Cambodia's investment plan under the World Bank's Climate Investment Funds (CIF) Scaling Up Renewable Energy in Low-Income Countries Program (SREP) was endorsed on 17 June at the CIF governing bodies' meetings. The approved US$30 million is anticipated to leverage US$135 million from other sources, while supporting both solar and biomass energy development, including solar home systems, rooftop solar, mini-grids, utility-scale solar plants and a biomass power project. [CIF Press Release]


IFC is taking its first equity stake in Viet Nam's power sector, investing in a 16% share in Gia Lai Electricity Joint Stock Company to help it expand its hydropower portfolio, as well as invest in wind and solar. With 84.4 megawatts (MW) of installed capacity in small-scale run-of-the-river systems, the company is one of the largest private hydropower developers in Viet Nam. [IFC Press Release]


IFC is also becoming a shareholder of Akfen Energy in Turkey, with a 16.7% stake that will help the company almost triple its renewable energy production. Its current portfolio consists of solar and hydropower operations, and the company is expanding into wind. [IFC Press Release]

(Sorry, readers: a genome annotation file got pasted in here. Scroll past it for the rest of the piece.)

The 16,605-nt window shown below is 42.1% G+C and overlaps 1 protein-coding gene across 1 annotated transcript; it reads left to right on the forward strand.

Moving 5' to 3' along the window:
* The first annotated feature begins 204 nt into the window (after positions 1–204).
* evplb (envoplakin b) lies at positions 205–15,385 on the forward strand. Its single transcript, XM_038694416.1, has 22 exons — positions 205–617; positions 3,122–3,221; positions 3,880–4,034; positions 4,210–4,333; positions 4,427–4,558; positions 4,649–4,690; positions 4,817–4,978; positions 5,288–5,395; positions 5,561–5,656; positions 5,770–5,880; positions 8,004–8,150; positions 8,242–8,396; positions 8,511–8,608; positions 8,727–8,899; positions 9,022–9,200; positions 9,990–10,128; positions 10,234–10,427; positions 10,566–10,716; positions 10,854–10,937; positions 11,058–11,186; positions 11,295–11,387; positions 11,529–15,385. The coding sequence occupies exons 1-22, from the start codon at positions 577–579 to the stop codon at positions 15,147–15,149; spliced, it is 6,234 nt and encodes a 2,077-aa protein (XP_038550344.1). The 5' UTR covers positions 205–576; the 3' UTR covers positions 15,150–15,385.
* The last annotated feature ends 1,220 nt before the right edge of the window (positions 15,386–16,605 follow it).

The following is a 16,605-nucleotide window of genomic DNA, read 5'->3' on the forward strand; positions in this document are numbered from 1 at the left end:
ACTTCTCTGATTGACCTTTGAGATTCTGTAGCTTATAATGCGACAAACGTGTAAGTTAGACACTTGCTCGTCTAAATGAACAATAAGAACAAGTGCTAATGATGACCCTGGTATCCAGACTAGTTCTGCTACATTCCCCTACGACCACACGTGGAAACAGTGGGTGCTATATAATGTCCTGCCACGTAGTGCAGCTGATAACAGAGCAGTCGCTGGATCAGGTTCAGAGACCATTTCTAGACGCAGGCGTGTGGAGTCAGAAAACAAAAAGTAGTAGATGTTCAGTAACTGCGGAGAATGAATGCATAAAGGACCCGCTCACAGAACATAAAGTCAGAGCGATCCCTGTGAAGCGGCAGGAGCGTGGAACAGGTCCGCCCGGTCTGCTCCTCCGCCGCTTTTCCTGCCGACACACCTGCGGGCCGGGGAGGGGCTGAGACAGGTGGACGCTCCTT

With India planning to reach 100 gigawatts (GW) of installed solar capacity by 2022, the World Bank announced it is planning to support the country's efforts with US$1 billion in lending over the course of fiscal year 2017. India is also leading the International Solar Alliance (ISA) of 121 countries, which aims to mobilize US$1 trillion in investments by 2030. The World Bank signed an agreement with ISA in June, under which it will develop a roadmap for mobilizing financing and developing financial instruments for solar. [World Bank Feature Story] [World Bank Press Release]


The Inter-American Investment Corporation (IIC) of the Inter-American Development Bank (IDB), has mobilized financing of US$44.7 million for Los Loros solar photovoltaic (PV) plant in Chile, which will have a total capacity of 54 MW and sell its electricity to the spot market of Chile's Central Interconnected System. The French Development Agency is also lending US$19.7 million to the project. [IDB Press Release]


IIC has also announced the financing for El Salvador's first-ever utility scale solar PV plant, to total 100 MW when finished. Loans from IIC come to US$87.7 million, while additional lending of US$30 million will be provided by the French Development Agency. [IDB Press Release]


A solar auction run by Zambia's Industrial Development Corporation, with assistance from IFC as part of the World Bank's Scaling Solar programme, attracted the lowest solar power tariffs seen in Africa to date. The winning bidders submitted proposals at 6.02¢/kilowatt-hour (kWh) (Neoen S.A.S. and First Solar Inc.) and 7.84¢/kWh (Enel S.A). Over the next year, Neoen and First Solar will build a 45 MW plant and Enel will build a 28 MW plant, which will reduce stress on Zambia's hydropower facilities after two years of drought greatly reduced water levels. [IFC Press ReleaseMore